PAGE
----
Tax Research Software
Respondents also rated the eight most commonly used tax research software products, based on a review of print and electronic media. They had the option to write in a package, as well as to rate free resources such as the IRS and state tax websites. Survey participants were more likely to use multiple tax research products than to use multiple tax preparation providers, and many rated several options. More than 65% of the respondents indicated that they used at least one commercial tax research software package or resource, and 59% used more than one subscription or free option. Approximately 59% of participants used the IRS website, state tax websites, or other free Internet resources. The ratings for these products are summarized in Exhibit 4.
Ratings of Tax Research Software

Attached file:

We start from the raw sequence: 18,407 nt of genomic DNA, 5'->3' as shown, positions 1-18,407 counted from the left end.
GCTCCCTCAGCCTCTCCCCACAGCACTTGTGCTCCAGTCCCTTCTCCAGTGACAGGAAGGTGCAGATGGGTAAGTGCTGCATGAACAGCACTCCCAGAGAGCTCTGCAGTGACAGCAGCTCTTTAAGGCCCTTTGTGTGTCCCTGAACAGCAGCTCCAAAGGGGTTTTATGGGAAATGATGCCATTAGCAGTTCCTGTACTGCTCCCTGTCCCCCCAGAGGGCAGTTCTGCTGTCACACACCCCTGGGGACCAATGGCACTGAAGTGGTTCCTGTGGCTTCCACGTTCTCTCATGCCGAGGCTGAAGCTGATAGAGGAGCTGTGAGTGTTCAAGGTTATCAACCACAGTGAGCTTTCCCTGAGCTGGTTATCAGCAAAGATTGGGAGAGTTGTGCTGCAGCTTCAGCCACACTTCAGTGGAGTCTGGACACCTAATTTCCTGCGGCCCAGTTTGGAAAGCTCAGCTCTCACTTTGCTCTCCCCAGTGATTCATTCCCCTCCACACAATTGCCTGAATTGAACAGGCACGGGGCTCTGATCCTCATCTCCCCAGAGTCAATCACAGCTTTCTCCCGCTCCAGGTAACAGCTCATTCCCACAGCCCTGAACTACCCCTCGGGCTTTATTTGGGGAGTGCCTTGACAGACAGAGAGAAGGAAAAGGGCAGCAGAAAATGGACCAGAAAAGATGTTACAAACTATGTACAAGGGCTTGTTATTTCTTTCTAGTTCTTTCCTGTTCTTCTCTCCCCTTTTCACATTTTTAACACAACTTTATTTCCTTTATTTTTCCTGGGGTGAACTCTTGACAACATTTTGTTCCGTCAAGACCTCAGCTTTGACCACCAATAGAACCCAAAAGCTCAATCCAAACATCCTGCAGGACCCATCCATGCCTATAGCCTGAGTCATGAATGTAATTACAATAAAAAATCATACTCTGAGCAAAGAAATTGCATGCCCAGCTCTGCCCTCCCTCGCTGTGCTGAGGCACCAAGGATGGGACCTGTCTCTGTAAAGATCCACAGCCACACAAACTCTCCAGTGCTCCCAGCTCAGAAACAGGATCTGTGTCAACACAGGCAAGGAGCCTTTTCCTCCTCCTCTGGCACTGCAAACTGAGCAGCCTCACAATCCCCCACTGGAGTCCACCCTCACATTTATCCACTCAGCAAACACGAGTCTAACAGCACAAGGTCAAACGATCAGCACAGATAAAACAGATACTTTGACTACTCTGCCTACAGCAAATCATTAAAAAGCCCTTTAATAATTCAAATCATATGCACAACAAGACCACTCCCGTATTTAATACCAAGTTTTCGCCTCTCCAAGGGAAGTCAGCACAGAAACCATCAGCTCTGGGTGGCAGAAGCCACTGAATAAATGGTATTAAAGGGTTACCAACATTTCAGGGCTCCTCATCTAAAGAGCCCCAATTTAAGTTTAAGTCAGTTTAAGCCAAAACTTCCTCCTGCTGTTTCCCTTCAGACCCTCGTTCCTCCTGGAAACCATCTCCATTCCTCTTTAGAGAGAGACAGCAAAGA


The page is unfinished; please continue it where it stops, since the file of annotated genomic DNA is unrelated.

The survey produced 334 ratings, of which 140 came from seven commercial tax research software packages and 224 came from the free tax research resources. Five write-in ratings were submitted, each for a different provider. Four products received at least 10 ratings: Checkpoint (46 ratings), CCH (42), Bloomberg BNA (23), and Parker Tax Pro (19). Intuit ProLine, LexisNexis, and Tax Analysts were each rated by fewer than 10 respondents; while their ratings are presented for completeness, they should be interpreted with caution. Interestingly, Westlaw did not receive any ratings and thus is omitted. Of the free tax research resources, the IRS web-site had the most users at 129, closely followed by state tax department web-sites at 122, and Google and other Internet searches at 113 responses. While individual provider ratings reflected a mix of increases and decreases from 2015, the overall tax research software ratings of subscription products reflected increases from the prior year, with the notable exception of Parker Tax Pro. The overall ratings for the most-used tax research products continue to be somewhat lower and closer together than those for the tax preparation packages, ranging from 3.63 to 3.96 for 2016.